A product architecture determines its constituent components and subsystems and defines how they must interact – fit and work together – in order to achieve targeted functionality. The place where any two components fit together is called an interface. Interfaces exist within a product, as well as between stages in the value chain.
An architecture is interdependent at an interface if one part cannot be created independently of the other part – if the way one is designed and made depends on the way the other is being designed and made. When there is an interface across which there are unpredictable interdependencies, then the same organization must simultaneously develop both of the components if it hopes to develop either component.
In contrast, a modular interface is a clean one in which there are no unpredictable interdependencies across components or stages of the value chain. Modular architectures optimize flexibility, but because they require tight specification, the give engineers fewer degrees of freedom in design.
When the functionality and reliability of a product are not good enough to meet customers’ needs, then the companies that will enjoy significant competitive advantage are those whose product architectures are proprietary and that are integrated across the performance limiting interfaces in the value chain.
When functionality and reliability become more than adequate, so that speed and responsiveness are the dimensions of competition that are not now good enough, then the opposite is true. A population of nonintegrated specialized companies whose rules of interaction are defined by modular architectures and industry standards holds the upper hand.
At the beginning of a wave of new-market disruption, the companies that initially will be the most successful will be integrated firms whose architectures are proprietary because the product isn’t yet good enough. After a few years of success in performance improvement, those disruptive pioneers themselves become susceptible to hybrid disruption by a faster and more flexible population of nonintegrated companies whose focus gives them lower overhead costs.
Source: Innovators Solution
Executives must answer three sets of questions to determine whether an idea has disruptive potential. The first set explores whether the idea can become a new-market disruption. For this to happen, answers to at least one and generally both of two questions must be positive:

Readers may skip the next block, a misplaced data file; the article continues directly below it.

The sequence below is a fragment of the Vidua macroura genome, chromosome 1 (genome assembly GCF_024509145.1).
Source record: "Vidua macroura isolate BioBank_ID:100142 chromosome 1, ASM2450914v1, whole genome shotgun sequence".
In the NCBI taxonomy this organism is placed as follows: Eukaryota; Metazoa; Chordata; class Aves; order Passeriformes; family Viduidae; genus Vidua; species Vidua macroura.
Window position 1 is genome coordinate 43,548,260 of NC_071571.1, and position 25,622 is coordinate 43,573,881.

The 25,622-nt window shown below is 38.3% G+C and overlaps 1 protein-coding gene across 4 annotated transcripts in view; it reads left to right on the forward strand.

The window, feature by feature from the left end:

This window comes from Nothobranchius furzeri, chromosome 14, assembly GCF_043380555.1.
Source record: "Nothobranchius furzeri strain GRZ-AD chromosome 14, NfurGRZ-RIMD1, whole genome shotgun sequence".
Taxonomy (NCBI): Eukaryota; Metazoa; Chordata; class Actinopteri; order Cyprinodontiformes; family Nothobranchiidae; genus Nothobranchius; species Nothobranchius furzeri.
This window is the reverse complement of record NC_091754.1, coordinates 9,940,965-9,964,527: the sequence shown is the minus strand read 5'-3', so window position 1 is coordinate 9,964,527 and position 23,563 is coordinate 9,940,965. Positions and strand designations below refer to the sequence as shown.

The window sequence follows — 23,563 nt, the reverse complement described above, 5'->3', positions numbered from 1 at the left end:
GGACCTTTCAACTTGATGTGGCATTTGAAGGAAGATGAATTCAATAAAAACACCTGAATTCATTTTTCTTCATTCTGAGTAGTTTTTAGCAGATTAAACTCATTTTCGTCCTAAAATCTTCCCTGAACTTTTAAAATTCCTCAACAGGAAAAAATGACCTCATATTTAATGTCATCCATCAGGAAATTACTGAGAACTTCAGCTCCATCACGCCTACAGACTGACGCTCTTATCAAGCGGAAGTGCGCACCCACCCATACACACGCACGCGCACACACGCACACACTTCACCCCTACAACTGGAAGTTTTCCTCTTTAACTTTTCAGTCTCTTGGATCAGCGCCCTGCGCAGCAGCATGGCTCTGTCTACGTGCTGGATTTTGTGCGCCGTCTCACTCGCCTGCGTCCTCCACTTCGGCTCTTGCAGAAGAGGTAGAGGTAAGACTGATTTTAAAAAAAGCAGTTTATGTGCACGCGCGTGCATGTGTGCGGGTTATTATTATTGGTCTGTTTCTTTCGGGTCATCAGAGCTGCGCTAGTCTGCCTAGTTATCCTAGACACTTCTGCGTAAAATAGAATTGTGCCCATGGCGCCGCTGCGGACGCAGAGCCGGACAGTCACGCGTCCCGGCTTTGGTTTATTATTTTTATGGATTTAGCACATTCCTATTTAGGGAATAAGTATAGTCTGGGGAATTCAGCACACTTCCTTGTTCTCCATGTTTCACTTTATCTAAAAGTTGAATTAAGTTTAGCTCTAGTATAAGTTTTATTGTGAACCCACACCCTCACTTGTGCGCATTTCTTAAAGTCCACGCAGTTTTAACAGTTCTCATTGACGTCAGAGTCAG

- Is there a large population of people who historically have not had the money, equipment, or skill to do this thing for themselves, and as a result have gone without it altogether or have needed to pay someone with more expertise to do it for them?
- To use the product or service, do customers need to go to an inconvenient, centralized location?
If the technology can be developed so that a large population of less skilled or less affluent people can begin owning and using, in a more convenient context, something that historically was available only to more skilled or more affluent people in a centralized, inconvenient location, then there is potential for converting the idea into a new market disruption.
The second set of questions explores the potential for a low-end disruption. This is possible if the answer is yes to two questions:
- Are there customers at the low end of the market who would be happy to purchase a product with less performance if they could get it at a lower price?
- Can we create a business model that enables us to earn attractive profits at the discount prices required to win the business of these overserved customers at the low end?
Often, the innovations that enable low-end disruption are improvements that reduce overhead costs, enabling a company to earn attractive returns on lower gross margins, coupled with improvements in manufacturing or business processes that turn assets faster.
Once an innovation passes the new-market or low-end test, there is still a third critical question:
- Is the innovation disruptive to all of the significant incumbent firms in the industry? If it appears to be sustaining to one or more significant players in the industry, then the odds will be stacked in that firm’s favour, and the entrant is unlikely to win.
If an idea fails what Christensen and Raynor refer to as these litmus tests, then it cannot be shaped into a disruption.
Source: Innovator’s Solution